• Another disadvantage of the current heliostat technology is its reliance, in most cases, on external sources of power. The current actuators require the provision of electrical or hydraulic power to orient the application, which generates a parasitic power drain on the installation, and also requires complicated and expensive electrical or hydraulic power distribution systems using cables or hoses for their operation. By their nature, heliostat arrays often cover many square kilometers, and thus, over a large installation, the provision of external power through cables to an array of thousands of heliostats adds to major capital and maintenance expense. The current actuators fail to achieve a low cost means of providing multi-axis sun tracking with minimal power requirements.
  • Another disadvantage of current heliostats relying on clockwork gear drives is that the gear drive system for actuation also serves as the multi-axis hinge or bearing and thus can exert its forces at a single point and over a very small area. Therefore, the clockwork gear drives apply forces for directional control with very weak leverage.
  • Furthermore, clockwork gear drives are not suited to operate under uneven loads or shearing forces. The momentum created by a heliostat system, for example, will create a shearing force on the gear drive. Any shearing forces or uneven loads applied to the edges or sides of the application structure, for example by winds or other externalities, create dynamic loads with a very long moment arm. The shearing forces exert massive torque forces upon the gear drive, making it difficult to operate.
  • A further disadvantage of current actuator systems is the high cost of maintenance. Maintaining or replacing components of a gear drive usually requires the dismasting and removal of an entire application surface, since the gear drive serves as the hinge or fulcrum bearing and single point of attachment for the application to the mast. Accordingly, there is a need for an improved, cost and power efficient multi-axis actuator for use in small to large scale applications.
  • SUMMARY
  • An embodiment of a system for moving an object in two or more axes includes a fluid and three or more fluid containers. Each of the three or more fluid containers is directly or indirectly in contact with the object. A volume of the fluid is placed in at least one of the three or more fluid containers. The system further includes a fluid mover operably connected to the three or more fluid containers for moving the fluid into the three or more containers. The system further includes a fluid volume control for controlling the volume of fluid in the three or more containers. The object may be supported at one or more pivot points. By changing the volume of fluid in the three or more containers, the object is moved.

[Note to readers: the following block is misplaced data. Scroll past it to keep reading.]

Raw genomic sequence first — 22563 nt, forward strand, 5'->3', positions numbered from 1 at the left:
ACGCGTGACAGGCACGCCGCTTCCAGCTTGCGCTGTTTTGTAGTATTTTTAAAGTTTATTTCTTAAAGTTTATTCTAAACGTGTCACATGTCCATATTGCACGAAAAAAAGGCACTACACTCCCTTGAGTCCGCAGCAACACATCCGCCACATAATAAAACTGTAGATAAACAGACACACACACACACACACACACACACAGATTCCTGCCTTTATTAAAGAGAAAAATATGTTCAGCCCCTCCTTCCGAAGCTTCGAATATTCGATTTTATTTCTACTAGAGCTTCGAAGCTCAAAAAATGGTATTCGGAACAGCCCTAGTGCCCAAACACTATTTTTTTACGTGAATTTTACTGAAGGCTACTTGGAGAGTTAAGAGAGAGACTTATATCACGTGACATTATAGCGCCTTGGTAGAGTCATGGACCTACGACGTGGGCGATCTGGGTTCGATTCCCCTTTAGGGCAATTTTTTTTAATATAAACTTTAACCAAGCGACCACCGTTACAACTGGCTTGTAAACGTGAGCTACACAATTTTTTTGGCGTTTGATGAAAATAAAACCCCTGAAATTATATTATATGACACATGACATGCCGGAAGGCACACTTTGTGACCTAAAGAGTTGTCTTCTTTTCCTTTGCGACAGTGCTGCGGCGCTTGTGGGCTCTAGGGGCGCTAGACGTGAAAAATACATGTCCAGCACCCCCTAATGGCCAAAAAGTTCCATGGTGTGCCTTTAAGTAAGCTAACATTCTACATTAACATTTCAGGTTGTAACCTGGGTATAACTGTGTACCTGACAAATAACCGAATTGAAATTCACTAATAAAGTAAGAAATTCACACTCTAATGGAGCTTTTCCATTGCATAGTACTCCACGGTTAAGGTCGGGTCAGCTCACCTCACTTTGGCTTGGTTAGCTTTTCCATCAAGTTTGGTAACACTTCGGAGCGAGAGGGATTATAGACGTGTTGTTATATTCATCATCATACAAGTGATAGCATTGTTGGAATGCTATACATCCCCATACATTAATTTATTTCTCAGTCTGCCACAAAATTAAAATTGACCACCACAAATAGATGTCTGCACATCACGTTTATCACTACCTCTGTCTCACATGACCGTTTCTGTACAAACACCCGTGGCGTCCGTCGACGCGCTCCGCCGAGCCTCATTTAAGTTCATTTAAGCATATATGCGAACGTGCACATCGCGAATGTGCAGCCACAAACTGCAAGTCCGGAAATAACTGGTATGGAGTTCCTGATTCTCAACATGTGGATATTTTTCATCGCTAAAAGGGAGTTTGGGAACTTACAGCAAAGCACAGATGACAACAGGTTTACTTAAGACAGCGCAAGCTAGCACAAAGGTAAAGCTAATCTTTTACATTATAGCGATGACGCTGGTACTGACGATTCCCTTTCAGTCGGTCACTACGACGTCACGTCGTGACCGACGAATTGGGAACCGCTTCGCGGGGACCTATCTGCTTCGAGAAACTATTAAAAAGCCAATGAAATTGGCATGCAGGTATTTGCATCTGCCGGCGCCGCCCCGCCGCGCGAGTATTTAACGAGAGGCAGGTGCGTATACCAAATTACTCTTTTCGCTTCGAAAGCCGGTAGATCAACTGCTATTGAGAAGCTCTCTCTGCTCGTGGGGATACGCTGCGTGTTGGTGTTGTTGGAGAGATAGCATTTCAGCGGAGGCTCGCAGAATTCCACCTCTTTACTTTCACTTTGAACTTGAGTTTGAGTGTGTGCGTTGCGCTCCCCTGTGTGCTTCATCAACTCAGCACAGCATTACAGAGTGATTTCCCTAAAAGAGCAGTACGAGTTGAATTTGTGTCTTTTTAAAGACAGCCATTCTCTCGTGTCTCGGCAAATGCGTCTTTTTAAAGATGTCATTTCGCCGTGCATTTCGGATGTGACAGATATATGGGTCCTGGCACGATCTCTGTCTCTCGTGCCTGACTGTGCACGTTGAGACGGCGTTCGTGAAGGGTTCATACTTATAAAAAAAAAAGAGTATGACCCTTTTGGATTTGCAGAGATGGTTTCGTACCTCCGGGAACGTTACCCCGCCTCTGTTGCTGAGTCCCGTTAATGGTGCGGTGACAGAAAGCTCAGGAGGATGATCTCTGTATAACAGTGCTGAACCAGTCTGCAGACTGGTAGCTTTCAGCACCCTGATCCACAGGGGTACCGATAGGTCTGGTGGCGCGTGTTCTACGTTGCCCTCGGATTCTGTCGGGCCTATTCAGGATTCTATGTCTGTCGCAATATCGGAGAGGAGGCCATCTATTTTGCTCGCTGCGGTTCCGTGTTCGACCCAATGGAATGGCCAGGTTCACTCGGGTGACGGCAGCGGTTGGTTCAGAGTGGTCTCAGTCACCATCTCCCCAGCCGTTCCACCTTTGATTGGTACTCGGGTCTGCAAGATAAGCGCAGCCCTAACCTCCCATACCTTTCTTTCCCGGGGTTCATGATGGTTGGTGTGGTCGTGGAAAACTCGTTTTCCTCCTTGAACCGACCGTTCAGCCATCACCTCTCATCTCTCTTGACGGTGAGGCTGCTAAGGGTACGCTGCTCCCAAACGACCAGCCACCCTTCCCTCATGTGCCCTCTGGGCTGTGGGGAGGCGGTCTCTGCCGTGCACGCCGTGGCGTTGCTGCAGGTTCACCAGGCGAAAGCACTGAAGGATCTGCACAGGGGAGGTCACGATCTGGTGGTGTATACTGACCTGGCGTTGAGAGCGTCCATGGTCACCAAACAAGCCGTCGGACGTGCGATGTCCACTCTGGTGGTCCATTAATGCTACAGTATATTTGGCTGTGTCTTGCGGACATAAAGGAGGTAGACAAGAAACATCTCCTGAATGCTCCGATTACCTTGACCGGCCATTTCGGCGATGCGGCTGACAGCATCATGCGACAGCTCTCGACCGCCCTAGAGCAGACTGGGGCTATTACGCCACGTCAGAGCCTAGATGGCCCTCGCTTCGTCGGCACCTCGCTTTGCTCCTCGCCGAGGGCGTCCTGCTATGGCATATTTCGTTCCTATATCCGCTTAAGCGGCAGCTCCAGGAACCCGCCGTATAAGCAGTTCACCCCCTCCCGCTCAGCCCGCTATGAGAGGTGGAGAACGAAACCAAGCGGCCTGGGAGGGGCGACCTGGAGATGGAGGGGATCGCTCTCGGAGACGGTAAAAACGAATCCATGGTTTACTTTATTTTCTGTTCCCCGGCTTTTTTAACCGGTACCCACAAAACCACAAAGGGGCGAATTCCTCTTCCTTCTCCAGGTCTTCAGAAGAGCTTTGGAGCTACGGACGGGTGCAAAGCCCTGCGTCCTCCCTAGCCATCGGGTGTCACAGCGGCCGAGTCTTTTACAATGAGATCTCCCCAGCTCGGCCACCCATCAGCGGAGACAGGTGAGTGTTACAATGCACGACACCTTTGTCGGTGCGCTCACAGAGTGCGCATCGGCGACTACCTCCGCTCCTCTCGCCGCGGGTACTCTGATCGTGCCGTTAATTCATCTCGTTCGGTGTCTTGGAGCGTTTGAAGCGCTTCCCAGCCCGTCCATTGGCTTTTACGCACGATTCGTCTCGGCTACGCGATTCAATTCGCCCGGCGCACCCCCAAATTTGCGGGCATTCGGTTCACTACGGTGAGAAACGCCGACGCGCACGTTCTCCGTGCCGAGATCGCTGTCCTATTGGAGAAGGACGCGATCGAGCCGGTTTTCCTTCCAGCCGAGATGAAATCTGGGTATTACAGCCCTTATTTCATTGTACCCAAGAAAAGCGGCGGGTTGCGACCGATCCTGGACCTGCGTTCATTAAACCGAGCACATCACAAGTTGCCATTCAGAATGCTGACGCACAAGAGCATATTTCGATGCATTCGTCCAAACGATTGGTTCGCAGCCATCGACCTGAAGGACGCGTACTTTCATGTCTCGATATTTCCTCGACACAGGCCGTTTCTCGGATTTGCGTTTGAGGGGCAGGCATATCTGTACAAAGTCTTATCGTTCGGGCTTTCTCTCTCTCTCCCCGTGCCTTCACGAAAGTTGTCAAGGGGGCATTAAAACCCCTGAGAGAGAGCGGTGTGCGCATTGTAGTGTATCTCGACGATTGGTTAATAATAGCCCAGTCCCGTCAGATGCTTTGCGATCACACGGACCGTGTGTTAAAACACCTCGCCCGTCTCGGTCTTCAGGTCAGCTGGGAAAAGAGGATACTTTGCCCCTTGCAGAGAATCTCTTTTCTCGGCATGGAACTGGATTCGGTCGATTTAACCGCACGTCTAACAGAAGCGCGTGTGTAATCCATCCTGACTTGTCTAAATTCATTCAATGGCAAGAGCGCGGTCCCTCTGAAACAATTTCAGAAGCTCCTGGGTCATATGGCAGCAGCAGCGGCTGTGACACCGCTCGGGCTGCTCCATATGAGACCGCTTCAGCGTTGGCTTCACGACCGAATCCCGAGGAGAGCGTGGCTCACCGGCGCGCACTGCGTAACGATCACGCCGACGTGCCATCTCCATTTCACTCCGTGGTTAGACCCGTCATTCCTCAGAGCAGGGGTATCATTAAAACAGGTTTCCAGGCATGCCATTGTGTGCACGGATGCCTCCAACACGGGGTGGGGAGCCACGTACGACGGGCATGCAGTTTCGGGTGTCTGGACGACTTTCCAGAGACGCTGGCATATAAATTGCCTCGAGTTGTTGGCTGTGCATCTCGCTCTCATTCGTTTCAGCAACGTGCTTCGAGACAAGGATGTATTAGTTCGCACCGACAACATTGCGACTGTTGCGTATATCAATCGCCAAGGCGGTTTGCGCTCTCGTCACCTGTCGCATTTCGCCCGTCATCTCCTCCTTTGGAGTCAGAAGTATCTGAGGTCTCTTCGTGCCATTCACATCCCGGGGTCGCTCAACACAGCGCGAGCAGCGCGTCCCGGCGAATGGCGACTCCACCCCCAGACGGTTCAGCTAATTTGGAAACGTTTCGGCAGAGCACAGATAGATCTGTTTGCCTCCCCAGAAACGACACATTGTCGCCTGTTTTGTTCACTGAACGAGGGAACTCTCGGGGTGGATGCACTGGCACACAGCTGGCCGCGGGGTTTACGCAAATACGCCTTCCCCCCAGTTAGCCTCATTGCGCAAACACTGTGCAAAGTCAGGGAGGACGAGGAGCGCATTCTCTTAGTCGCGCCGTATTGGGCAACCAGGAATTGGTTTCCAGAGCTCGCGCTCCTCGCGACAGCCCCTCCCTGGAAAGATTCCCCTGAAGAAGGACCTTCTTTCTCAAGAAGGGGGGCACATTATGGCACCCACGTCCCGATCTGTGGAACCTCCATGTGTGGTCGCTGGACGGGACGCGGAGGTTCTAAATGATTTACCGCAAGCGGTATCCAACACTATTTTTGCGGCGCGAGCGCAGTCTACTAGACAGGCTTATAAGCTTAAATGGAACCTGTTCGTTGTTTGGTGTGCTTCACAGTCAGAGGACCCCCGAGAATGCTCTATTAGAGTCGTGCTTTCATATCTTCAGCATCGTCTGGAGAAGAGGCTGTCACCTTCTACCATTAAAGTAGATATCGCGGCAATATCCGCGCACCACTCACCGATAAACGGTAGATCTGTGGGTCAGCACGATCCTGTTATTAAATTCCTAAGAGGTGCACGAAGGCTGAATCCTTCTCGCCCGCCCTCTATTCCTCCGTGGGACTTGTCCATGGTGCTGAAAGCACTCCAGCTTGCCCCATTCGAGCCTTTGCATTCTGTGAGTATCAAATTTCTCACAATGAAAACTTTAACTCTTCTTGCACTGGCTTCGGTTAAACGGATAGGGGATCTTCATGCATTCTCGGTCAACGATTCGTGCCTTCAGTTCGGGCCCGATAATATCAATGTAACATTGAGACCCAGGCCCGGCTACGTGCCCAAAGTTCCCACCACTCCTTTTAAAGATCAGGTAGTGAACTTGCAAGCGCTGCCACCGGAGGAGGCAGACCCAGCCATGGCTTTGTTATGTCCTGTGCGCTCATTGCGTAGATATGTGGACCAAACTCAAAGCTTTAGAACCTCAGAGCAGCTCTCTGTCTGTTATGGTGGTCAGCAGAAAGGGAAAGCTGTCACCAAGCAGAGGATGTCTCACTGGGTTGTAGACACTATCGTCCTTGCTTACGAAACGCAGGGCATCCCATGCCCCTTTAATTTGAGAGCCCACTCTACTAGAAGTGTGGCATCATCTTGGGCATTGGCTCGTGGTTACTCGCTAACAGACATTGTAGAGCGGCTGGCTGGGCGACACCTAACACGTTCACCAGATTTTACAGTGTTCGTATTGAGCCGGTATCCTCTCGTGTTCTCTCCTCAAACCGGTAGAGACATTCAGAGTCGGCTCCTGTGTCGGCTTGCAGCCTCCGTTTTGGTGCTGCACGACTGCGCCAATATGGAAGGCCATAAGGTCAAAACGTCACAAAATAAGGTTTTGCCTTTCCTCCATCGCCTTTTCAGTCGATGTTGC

• An embodiment of a system for moving an object in one axis includes two or more fluid containers, each of which is directly or indirectly in physical contact with the object. A volume of a fluid is placed in the two or more fluid containers. The system further includes a fluid mover connected to the one or more fluid containers for moving the fluid into the one or more containers, and a fluid volume control for controlling the volume of fluid in the one or more containers. By changing the volume of fluid in the two or more containers, the object is moved.
  • A method for moving an object in two or more dimensions using pressurized fluid includes providing a pivot point, applying pressure on or in support of the object on at least three or more locations using pressurized fluid, and changing the pressure applied at a location by changing the volume of the pressurized fluid. The change in pressure moves the object.
  • A method for moving an object in two or more dimensions using pressurized fluid includes providing fluid containers, providing a pivot point, providing a guidance system that sends a need for a change in position, providing a control system that receives a data signal from the guidance system, interprets the data signal, and converts the data signal into pressure changes or fluid volume changes. The control system activates one or more pumps or compressors to change the volume of the pressurized fluid in one or more of the fluid containers. The change in volume of the pressurized fluid moves the object.